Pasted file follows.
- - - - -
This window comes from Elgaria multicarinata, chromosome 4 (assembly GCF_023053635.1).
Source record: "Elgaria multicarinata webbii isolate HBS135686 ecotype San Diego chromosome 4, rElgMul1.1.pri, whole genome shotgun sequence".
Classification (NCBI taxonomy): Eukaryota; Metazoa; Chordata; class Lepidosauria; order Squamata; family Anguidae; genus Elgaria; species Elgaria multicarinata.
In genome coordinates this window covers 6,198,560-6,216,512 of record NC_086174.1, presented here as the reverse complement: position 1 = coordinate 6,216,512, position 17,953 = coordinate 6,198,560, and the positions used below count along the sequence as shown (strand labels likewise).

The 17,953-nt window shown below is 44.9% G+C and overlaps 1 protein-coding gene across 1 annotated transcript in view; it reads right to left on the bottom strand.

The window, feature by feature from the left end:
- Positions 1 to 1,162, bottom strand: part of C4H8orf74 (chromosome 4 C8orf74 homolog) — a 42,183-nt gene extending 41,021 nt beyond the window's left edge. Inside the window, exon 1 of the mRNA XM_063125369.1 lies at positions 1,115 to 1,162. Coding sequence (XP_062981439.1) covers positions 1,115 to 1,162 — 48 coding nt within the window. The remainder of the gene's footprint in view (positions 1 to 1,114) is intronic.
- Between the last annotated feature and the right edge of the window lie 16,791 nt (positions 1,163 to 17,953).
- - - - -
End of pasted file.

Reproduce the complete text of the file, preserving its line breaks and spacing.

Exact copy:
This window comes from Elgaria multicarinata, chromosome 4 (assembly GCF_023053635.1).
Source record: "Elgaria multicarinata webbii isolate HBS135686 ecotype San Diego chromosome 4, rElgMul1.1.pri, whole genome shotgun sequence".
Classification (NCBI taxonomy): Eukaryota; Metazoa; Chordata; class Lepidosauria; order Squamata; family Anguidae; genus Elgaria; species Elgaria multicarinata.
In genome coordinates this window covers 6,198,560-6,216,512 of record NC_086174.1, presented here as the reverse complement: position 1 = coordinate 6,216,512, position 17,953 = coordinate 6,198,560, and the positions used below count along the sequence as shown (strand labels likewise).

The 17,953-nt window shown below is 44.9% G+C and overlaps 1 protein-coding gene across 1 annotated transcript in view; it reads right to left on the bottom strand.

The window, feature by feature from the left end:
- Positions 1 to 1,162, bottom strand: part of C4H8orf74 (chromosome 4 C8orf74 homolog) — a 42,183-nt gene extending 41,021 nt beyond the window's left edge. Inside the window, exon 1 of the mRNA XM_063125369.1 lies at positions 1,115 to 1,162. Coding sequence (XP_062981439.1) covers positions 1,115 to 1,162 — 48 coding nt within the window. The remainder of the gene's footprint in view (positions 1 to 1,114) is intronic.
- Between the last annotated feature and the right edge of the window lie 16,791 nt (positions 1,163 to 17,953).